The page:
How quickly do you reject opportunities for growth because you fear something or someone? My most lucrative freelance writing client basically had to beg me to work for him. I so deeply feared I would not be worth the money he was paying me and I also feared his criticism, even though he was such a nice, warm, genuine dude. After he would not accept me saying no, I accepted the job and made a pretty penny over the course of our relationship. I learned my lesson. Now I gobble up opportunities for growth so quickly it’ll make your head spin.
I could go to bed right now to take a quick nap. I just worked for the long stretch to write the e-book and release it. But I gobble up this opportunity to write a guest post. Again guys, I accept opportunities for growth and grow like a stinking blogging weed.
Do not ignore opportunities because you fear seizing blogging opportunities because ignorance leads to struggle, failure and quitting. Seize the moment. Seize opportunities for blogging growth. Write the guest post. Broadcast live on Facebook. Upload a video to Twitter. Write the ebook. Convert it to audiobook. Create a course. How do you think I retired to a life of island hopping? I did not sit on the sidelines folks, waiting and waiting and waiting for opportunities. I seized opportunities for growth quickly and more opportunities flowed my way. Opportunities seized, multiply fast. Opportunities rejected disappear immediately.
Seize the blogging moment!
No Blogger Can Force Clients Customers or Readers to Learn and Succeed
Sometimes you just need to get right to the point with blog post titles. This is one such title and blog post. After answering questions for readers recently I made a realization. Honestly, I’ve had this realization in mind for many years. I guess I never chose to write about it. But today I will cover the topic. You cannot force a reader, client or customer to learn and succeed. This is just not possible. You cannot will someone to see what they are not prepared to see or do what they are not prepared to do.
Sometimes, coaches struggle horribly because they base their success or failure on the success or failure of clients. This is lunacy. You can show a horse the way but you cannot force the horse to drink, right? Ditto for human beings. You can coach someone but you cannot force them to do what you advised them to do. That is 100% in their hands. In truth, the best blogging coaches, ebook writers and consultants are at peace with doing their best job and leaving it at that.
I regularly answer questions for free, offering experience, helpful advice for new or struggling bloggers. Said newer struggling bloggers return within a few seconds with more questions, trying to find a different way to succeed, trying to find the quick shortcuts that lead to guaranteed failure. I release these people. Although I have compassion for fear-filled new and struggling bloggers, it is not my job to convince them of my 30000 hours of blogging experience. Either they’re smart and listen, humbling themselves and their ego. Or they make the foolish decision of trusting their fears over my 30000 hours of blogging experience. Either way, I have nothing to do with their outcomes. They choose to listen or to ignore me. I’m cool with that.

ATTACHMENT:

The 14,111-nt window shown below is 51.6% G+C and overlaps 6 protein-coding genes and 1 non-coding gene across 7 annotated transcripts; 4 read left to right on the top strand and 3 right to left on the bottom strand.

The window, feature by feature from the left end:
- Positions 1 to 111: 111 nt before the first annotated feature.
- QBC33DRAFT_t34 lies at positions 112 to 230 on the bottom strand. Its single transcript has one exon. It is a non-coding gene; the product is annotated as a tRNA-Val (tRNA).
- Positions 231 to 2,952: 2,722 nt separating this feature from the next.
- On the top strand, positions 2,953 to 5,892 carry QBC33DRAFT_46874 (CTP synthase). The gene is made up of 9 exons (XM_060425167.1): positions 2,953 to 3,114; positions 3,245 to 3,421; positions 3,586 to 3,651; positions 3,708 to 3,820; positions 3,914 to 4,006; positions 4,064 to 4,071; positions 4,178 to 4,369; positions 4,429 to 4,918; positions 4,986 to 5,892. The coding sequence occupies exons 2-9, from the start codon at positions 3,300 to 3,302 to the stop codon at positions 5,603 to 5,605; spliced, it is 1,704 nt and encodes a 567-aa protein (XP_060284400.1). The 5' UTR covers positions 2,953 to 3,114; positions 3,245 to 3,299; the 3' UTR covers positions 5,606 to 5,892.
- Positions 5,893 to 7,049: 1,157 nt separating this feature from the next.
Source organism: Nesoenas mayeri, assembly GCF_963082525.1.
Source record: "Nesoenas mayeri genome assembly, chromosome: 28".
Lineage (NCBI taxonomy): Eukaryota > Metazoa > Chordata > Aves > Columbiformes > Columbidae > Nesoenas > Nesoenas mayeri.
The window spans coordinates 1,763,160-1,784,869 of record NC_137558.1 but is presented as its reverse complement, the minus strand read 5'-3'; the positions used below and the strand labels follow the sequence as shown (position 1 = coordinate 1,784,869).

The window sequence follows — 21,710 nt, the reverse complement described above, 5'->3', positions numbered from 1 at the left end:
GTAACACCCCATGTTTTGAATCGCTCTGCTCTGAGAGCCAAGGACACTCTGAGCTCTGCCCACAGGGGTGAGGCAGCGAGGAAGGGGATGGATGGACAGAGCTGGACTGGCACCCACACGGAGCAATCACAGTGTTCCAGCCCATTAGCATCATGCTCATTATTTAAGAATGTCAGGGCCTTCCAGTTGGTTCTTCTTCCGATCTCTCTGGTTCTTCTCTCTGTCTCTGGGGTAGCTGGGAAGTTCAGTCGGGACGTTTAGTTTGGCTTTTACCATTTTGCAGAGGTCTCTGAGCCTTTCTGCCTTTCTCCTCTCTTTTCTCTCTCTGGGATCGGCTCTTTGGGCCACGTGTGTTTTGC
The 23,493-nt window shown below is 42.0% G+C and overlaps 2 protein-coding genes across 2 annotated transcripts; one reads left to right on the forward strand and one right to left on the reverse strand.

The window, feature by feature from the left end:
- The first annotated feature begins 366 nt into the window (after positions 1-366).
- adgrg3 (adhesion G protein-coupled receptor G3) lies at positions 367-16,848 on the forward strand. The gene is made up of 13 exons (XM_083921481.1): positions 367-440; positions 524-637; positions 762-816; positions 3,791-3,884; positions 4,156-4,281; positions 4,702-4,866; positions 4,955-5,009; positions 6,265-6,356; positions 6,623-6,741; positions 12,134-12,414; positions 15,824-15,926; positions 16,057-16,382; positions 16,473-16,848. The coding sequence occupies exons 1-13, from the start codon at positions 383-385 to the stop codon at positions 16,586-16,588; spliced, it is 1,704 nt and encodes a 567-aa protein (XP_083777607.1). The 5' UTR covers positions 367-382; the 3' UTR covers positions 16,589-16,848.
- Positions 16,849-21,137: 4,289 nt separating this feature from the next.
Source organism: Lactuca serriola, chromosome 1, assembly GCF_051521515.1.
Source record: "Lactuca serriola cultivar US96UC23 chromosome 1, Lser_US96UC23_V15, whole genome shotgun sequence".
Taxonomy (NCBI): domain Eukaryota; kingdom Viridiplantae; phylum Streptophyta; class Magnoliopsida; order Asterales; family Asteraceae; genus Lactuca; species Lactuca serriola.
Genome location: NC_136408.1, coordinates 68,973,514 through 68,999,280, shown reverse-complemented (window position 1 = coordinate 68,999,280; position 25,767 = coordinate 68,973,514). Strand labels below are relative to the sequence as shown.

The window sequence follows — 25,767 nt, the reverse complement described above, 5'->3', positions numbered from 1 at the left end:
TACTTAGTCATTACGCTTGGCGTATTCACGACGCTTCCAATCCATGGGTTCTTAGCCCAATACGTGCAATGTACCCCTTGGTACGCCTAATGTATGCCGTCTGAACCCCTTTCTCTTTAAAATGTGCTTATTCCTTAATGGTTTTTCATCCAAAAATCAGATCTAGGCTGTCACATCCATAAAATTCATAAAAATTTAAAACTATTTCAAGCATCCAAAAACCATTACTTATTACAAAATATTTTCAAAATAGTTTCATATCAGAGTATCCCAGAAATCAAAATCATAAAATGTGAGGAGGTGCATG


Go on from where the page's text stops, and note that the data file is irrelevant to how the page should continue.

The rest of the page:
Be clear with the fact that most humans live predominately from fear so until they change their programming through a personal decision they will ignore good advice and follow bad advice. Self-fulfilling prophecy. In the same regard, you can trigger emotions in someone that allows them to follow your successful advice. Someone may open up and learn from you if it’s their time to open up. Totally their personal decision that has nothing to do with you. This is why I never get full of myself. I understand everybody’s life is their choice. I can show the way. You choose to follow or ignore. Nothing to do with me.
Stop wasting your energy trying to convince, manipulate or flat-out force clients and customers to do what you advise them to do. Offer your advice. Detach. Some folks will follow your advice and succeed with their blogs. Other folks will ignore your advice and continue to fail. You did what you could but now it’s up to them to use your knowledge and experience for their benefit. Keep helping people. Keep meeting new people. Don’t get attached to clients or customers. Offer tips and leave it at that. Every human being is fully accountable for themselves. You are a blogger, not a babysitter. You inspire but you’re not a savior. You can try but you can’t force people to do anything. Be at peace with this truth and you will become more successful than you ever dreamed. Most bloggers never succeed wildly because they never scale, being heavily attached to a few clients or customers. Highly successful, happy, free bloggers keep meeting and helping new people and allowing those people to find their own way. I am responsible for no one but myself. This is how I’ve lived the life of my dreams.
Do you want to live a movie-worthy life of travel like me?
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PS…the featured image is me in New Zealand and the hut above is where me and my wife lived deep in the jungles of Costa Rica.